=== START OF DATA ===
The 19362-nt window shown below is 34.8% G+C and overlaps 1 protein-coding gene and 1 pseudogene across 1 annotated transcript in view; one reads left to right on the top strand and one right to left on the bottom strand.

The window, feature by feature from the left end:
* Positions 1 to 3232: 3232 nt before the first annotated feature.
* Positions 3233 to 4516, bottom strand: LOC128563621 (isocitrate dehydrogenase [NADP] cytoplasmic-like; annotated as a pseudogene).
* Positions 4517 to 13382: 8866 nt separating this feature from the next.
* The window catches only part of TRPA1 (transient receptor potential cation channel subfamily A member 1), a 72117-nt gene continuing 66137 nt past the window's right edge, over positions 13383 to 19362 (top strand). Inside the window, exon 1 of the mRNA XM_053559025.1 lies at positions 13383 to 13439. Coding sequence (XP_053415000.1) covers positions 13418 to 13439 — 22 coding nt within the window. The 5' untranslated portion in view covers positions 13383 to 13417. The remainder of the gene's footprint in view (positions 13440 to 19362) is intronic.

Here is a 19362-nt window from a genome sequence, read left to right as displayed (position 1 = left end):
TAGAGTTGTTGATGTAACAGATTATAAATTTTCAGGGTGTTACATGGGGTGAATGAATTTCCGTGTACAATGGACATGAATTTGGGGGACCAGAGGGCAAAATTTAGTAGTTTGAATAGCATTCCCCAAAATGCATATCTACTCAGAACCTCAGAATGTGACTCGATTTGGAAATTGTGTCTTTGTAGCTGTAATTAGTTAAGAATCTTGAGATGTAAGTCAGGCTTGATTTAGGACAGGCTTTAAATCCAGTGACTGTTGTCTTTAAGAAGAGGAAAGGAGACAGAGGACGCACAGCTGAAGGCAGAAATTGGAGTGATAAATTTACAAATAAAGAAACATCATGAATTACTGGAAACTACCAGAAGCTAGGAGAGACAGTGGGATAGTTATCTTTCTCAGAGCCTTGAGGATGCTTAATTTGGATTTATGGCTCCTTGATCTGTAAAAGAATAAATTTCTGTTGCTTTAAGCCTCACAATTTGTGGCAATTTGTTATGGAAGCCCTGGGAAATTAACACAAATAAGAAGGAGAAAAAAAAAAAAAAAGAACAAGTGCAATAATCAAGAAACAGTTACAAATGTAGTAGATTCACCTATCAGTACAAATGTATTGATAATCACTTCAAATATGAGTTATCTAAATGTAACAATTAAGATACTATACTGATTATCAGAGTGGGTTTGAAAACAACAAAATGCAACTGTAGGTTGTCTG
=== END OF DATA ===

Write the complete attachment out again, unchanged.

The 19362-nt window shown below is 34.8% G+C and overlaps 1 protein-coding gene and 1 pseudogene across 1 annotated transcript in view; one reads left to right on the top strand and one right to left on the bottom strand.

The window, feature by feature from the left end:
* Positions 1 to 3232: 3232 nt before the first annotated feature.
* Positions 3233 to 4516, bottom strand: LOC128563621 (isocitrate dehydrogenase [NADP] cytoplasmic-like; annotated as a pseudogene).
* Positions 4517 to 13382: 8866 nt separating this feature from the next.
* The window catches only part of TRPA1 (transient receptor potential cation channel subfamily A member 1), a 72117-nt gene continuing 66137 nt past the window's right edge, over positions 13383 to 19362 (top strand). Inside the window, exon 1 of the mRNA XM_053559025.1 lies at positions 13383 to 13439. Coding sequence (XP_053415000.1) covers positions 13418 to 13439 — 22 coding nt within the window. The 5' untranslated portion in view covers positions 13383 to 13417. The remainder of the gene's footprint in view (positions 13440 to 19362) is intronic.

Here is a 19362-nt window from a genome sequence, read left to right as displayed (position 1 = left end):
TAGAGTTGTTGATGTAACAGATTATAAATTTTCAGGGTGTTACATGGGGTGAATGAATTTCCGTGTACAATGGACATGAATTTGGGGGACCAGAGGGCAAAATTTAGTAGTTTGAATAGCATTCCCCAAAATGCATATCTACTCAGAACCTCAGAATGTGACTCGATTTGGAAATTGTGTCTTTGTAGCTGTAATTAGTTAAGAATCTTGAGATGTAAGTCAGGCTTGATTTAGGACAGGCTTTAAATCCAGTGACTGTTGTCTTTAAGAAGAGGAAAGGAGACAGAGGACGCACAGCTGAAGGCAGAAATTGGAGTGATAAATTTACAAATAAAGAAACATCATGAATTACTGGAAACTACCAGAAGCTAGGAGAGACAGTGGGATAGTTATCTTTCTCAGAGCCTTGAGGATGCTTAATTTGGATTTATGGCTCCTTGATCTGTAAAAGAATAAATTTCTGTTGCTTTAAGCCTCACAATTTGTGGCAATTTGTTATGGAAGCCCTGGGAAATTAACACAAATAAGAAGGAGAAAAAAAAAAAAAAAGAACAAGTGCAATAATCAAGAAACAGTTACAAATGTAGTAGATTCACCTATCAGTACAAATGTATTGATAATCACTTCAAATATGAGTTATCTAAATGTAACAATTAAGATACTATACTGATTATCAGAGTGGGTTTGAAAACAACAAAATGCAACTGTAGGTTGTCTG